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Public ambulance district steers in the right direction

Public ambulance district steers in the right direction

Exeter District Ambulance (EDA) has made some great strides since its change over at the top. Only one board member remains from a tumultuous 2014 that sent the district spiraling into a spring of discontent. But all of the changes seem to be good for business, or at least EDA thinks it is.

At its Sept. 24 meeting, the district’s Board heard a report from District Manager Kim Damico comparing EDA finances from August 2014 to the present. At first glance, the news was excellent as EDA had cut down its net loss from $140,000 in August 2014 to just $3,000 in August 2015. Hired to replace Lifestar as management in May, Damico said the district should have been about $7,000 in the black if not for a $5,100 fine for breach of contract in October through December of last year for failure to meet its 97% rate of arriving to calls within the designated time set by Central California Emergency Medical Services Agency.

“We ended up not being in breach but we had to pay the fine when it was due,” Dimico said.

EDA should have finished the 2014-15 fiscal year in June with a net income of $13,000; however, Damico said about $111,000 was spent to replace or repair aging equipment and correct errors made by the previous management. A portion of that, about $20,000, was used to purchase new billing software that will allow better tracking of calls for service including peak time, payer mix, peak days, peak locations, etc.

“Our intention was to fix this place overnight and I come in every day with that mentality,” Damico said.

Damico has managed to cut several categories of operating expenses through the first two months of the new fiscal year. Communications, such as dispatching and the office phone, as well as vehicle maintenance and building maintenance have been cut nearly in half. Utilities are down nearly one-third and fuel costs are down 60%. Expenses did rise in key employee areas including salaries, workers compensation and retirement much of which is due to paying a full-time manager instead of contracting out management. Despite all of the good news, new Board Treasurer Stacey Walter said with all of the changes it is impossible to get a clear picture of finances at this time.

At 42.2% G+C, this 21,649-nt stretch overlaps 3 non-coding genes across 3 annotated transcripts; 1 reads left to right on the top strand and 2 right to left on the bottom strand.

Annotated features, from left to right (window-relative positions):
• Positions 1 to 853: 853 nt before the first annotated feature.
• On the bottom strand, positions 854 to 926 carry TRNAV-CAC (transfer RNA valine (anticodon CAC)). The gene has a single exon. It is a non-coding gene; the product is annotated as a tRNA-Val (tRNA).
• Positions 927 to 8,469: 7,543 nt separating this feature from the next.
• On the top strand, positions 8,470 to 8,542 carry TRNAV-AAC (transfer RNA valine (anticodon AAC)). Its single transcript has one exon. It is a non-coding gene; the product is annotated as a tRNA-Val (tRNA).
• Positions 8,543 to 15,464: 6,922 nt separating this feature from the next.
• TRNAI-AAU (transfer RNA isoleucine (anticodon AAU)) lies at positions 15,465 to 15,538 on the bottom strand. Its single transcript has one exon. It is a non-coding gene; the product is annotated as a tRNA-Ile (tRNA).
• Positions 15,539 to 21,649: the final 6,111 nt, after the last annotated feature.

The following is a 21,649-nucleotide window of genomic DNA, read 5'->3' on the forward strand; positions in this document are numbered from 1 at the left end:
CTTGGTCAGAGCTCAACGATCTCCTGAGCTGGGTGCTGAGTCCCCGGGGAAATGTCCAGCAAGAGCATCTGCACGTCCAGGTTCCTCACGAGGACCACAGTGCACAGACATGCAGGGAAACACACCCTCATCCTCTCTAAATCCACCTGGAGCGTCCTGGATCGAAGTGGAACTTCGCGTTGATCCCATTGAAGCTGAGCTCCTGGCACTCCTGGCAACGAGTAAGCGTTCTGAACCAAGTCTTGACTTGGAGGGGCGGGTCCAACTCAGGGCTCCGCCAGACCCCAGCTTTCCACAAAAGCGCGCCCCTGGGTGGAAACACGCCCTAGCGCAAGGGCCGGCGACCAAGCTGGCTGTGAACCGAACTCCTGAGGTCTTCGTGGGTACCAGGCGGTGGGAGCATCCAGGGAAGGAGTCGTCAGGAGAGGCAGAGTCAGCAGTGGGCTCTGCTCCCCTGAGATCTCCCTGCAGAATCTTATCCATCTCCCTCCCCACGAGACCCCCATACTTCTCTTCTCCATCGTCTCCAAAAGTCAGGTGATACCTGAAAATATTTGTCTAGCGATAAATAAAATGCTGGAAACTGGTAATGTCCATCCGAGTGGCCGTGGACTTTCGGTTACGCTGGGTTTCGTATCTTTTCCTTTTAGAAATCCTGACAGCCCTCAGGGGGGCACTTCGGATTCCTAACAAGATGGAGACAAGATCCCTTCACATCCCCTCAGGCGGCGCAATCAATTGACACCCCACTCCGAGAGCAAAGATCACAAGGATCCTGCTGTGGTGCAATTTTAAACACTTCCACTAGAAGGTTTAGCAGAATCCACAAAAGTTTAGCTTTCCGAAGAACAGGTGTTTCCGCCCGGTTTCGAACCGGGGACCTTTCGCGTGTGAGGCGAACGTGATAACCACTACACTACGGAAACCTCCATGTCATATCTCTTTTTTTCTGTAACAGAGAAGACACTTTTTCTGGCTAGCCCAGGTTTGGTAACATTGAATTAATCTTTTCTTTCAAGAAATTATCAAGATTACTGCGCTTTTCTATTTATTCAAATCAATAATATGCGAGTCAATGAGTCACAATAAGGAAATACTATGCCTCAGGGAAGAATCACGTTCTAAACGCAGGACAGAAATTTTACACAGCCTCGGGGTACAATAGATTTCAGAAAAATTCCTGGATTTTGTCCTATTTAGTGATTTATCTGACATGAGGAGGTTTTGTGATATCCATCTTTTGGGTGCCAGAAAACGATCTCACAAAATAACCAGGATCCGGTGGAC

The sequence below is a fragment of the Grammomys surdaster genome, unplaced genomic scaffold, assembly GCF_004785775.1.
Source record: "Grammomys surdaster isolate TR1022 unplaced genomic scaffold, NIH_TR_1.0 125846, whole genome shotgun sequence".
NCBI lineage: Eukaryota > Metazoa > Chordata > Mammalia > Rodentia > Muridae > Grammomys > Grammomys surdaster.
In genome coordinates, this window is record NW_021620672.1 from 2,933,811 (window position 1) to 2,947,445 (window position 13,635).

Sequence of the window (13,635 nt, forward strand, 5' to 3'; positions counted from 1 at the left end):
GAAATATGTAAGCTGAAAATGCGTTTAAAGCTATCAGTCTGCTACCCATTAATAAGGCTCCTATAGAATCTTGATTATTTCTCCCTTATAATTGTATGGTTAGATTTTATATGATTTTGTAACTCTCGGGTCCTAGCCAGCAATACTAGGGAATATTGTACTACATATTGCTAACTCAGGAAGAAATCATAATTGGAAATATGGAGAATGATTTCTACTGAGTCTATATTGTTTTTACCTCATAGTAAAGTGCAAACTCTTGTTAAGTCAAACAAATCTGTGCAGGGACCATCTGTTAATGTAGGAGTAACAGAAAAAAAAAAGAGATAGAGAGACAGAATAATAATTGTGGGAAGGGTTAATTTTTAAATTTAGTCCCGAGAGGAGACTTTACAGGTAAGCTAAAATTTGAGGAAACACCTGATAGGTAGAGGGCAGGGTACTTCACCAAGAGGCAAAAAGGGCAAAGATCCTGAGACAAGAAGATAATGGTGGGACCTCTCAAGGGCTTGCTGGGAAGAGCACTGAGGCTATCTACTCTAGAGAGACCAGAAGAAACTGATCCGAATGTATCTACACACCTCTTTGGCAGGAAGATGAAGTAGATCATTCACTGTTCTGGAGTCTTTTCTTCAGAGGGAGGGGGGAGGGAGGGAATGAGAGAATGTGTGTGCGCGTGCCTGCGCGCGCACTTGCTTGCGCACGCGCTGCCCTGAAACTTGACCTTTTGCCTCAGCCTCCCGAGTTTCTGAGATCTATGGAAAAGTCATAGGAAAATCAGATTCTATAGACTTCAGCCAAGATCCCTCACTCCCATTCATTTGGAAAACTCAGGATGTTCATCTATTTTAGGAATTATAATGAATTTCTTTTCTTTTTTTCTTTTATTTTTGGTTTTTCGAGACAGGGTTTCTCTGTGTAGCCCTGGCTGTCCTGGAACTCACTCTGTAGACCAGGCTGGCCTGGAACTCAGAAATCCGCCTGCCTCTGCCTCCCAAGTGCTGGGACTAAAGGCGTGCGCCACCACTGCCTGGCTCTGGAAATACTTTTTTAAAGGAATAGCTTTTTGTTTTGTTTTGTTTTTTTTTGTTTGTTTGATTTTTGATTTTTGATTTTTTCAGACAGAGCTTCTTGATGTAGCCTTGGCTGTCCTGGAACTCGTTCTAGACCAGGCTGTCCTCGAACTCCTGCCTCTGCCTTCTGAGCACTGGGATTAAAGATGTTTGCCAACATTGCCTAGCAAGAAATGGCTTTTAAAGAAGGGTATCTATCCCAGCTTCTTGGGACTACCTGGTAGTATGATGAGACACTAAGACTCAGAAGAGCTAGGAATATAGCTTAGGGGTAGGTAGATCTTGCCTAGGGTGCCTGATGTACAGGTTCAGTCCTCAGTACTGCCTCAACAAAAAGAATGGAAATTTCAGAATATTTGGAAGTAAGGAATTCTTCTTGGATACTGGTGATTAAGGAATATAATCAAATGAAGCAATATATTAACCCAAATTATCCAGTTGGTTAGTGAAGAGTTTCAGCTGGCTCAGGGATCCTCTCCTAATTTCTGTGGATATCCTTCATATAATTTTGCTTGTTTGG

“It will be at least a year before expenses and revenue match up,” said Walter, who is an accountant by trade. “It could end up better than it looks on paper.”

Roger Dillon, a certified public accountant with Morris, Sprague, Graen and Neese, presented the district’s year-end audit to the Board. Both revenues and receivables were down for the year. Revenue from calls was down nearly $200,000 and receivables from calls were down $70,000 due to dwindling reimbursement for MediCal and Medicare.

“Being here just a week or two there seems to be a lot of change,” said Dillon, whose firm was hired in April. “All of these things will affect expenses by the end of the year we just don’t know by how much.”

And while some expenses appear to be up, EDA may be bringing in a lot more revenue this year. Damico told the Board she has filed all of the paperwork to apply for MediCal reimbursement through the State of California retroactive to 2010. Known as the Ground Emergency Medical Transportation (GEMT) Agreement, the program could increase the public ambulance agency’s reimbursement rate from the less than 10% it collects from the State now to 50% of allowable total certified costs on each Medi-Cal patient from Jan. 30, 2010 going forward.

Medi-Cal reimbursements have been cut nearly every few years since the 1980s. Because many Tulare County residents fall under Medi-Cal, the dwindling rate nearly forced EDA to close its doors in the mid-1980s and implement major cutbacks in 2002.

Dimico said it is unclear how much money the district will receive but said it has ranged between $50 per call to $150 per call with other agencies. That could be significant since EDA responds to about 200 calls per month with about 70% being Medi-Cal and Medicare.

“Although call volumes are going up, most people do not have private insurance in Tulare County, so we don’t see much of that money,” she said.

EDA was also approved for a Cal Card, a State-issued credit card for public agencies that allows them to make purchases without finance fees and charges.

“It’s a huge difference from where we were to where we are now,” Damico said. “It’s great to stand on our own two feet.”

The next meeting of the EDA Board will be at 3 p.m. on Thursday, Oct. 22 at the District Office, 302 W. Palm St. in Exeter.

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